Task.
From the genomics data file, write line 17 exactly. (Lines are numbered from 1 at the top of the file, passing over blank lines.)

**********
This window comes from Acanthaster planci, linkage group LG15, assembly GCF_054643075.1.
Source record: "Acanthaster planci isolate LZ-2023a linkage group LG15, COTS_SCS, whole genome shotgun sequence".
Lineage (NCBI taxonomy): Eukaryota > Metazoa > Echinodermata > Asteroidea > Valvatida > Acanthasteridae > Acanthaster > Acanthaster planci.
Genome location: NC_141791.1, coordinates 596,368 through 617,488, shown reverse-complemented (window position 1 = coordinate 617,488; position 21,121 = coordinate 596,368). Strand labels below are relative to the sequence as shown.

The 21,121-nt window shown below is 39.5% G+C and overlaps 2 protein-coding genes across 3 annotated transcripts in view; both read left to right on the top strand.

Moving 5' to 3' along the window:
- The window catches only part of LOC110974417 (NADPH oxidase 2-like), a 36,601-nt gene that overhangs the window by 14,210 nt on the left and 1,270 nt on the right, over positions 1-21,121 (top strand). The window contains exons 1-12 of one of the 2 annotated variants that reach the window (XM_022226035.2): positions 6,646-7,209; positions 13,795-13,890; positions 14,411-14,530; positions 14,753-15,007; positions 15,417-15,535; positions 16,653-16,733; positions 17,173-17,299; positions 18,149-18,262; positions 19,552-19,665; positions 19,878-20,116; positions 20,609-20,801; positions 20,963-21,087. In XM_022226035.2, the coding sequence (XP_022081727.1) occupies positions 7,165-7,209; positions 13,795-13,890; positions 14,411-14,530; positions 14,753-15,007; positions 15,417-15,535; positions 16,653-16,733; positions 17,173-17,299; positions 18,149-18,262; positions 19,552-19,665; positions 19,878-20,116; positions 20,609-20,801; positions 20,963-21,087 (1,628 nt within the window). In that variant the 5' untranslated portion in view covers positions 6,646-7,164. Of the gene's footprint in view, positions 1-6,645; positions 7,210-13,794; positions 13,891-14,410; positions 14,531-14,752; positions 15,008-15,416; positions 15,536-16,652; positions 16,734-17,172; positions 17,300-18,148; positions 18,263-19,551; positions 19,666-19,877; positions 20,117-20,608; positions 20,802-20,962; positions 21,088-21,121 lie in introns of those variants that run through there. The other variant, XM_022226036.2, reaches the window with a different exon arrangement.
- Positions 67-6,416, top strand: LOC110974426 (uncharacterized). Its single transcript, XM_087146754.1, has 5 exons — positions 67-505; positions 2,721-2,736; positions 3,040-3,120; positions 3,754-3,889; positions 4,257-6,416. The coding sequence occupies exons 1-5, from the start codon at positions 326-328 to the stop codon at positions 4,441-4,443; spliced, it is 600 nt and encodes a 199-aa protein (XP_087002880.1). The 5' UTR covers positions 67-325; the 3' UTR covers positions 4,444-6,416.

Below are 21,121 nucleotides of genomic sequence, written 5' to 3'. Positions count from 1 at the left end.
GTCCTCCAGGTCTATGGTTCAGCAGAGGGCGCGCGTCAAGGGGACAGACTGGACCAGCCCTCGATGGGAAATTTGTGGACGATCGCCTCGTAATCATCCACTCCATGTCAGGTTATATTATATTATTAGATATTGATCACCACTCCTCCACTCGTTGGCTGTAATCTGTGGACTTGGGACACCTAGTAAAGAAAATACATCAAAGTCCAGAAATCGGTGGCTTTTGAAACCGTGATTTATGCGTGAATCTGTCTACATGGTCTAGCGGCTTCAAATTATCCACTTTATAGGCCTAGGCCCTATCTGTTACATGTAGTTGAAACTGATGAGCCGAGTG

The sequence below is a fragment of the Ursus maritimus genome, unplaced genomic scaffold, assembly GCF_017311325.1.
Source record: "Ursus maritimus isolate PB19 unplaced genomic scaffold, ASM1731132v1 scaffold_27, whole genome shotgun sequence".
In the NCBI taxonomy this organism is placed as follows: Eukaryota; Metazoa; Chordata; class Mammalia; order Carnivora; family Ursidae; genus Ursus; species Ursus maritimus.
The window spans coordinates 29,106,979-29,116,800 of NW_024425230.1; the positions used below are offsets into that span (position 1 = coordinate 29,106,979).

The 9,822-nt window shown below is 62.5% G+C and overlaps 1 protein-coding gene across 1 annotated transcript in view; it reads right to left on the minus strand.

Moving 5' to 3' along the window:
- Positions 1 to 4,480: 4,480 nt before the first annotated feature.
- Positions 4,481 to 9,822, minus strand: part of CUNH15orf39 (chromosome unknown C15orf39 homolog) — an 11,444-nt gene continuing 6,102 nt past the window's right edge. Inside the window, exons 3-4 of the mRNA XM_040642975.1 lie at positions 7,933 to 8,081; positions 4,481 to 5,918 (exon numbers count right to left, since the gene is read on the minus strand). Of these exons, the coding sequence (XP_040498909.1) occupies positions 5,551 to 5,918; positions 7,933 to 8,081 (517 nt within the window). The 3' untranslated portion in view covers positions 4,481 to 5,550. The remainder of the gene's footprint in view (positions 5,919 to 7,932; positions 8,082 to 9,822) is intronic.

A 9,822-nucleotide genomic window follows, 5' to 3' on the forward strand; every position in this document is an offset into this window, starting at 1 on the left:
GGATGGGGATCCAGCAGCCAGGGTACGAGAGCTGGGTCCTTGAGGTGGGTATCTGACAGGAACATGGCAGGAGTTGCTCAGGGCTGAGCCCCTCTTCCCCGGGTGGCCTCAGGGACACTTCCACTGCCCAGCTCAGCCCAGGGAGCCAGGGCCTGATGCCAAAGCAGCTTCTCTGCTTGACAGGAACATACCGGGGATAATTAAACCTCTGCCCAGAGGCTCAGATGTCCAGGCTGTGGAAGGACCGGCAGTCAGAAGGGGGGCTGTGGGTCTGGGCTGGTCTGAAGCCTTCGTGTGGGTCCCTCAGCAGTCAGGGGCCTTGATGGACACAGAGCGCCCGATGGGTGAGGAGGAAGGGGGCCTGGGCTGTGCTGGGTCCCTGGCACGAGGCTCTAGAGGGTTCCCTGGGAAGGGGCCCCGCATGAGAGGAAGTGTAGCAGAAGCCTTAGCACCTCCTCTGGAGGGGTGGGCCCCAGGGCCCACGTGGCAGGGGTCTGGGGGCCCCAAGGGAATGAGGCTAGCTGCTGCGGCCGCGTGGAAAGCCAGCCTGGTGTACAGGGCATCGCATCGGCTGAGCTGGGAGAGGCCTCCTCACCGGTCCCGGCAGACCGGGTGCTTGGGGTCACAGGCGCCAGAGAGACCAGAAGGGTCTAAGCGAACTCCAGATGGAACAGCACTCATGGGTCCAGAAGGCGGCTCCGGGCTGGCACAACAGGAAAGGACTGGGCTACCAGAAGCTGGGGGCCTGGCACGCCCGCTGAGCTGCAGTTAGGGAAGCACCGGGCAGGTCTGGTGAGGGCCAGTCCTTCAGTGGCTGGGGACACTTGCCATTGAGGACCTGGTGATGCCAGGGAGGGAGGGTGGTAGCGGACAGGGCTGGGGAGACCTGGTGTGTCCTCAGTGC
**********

- Positions 1 to 4,480: 4,480 nt before the first annotated feature.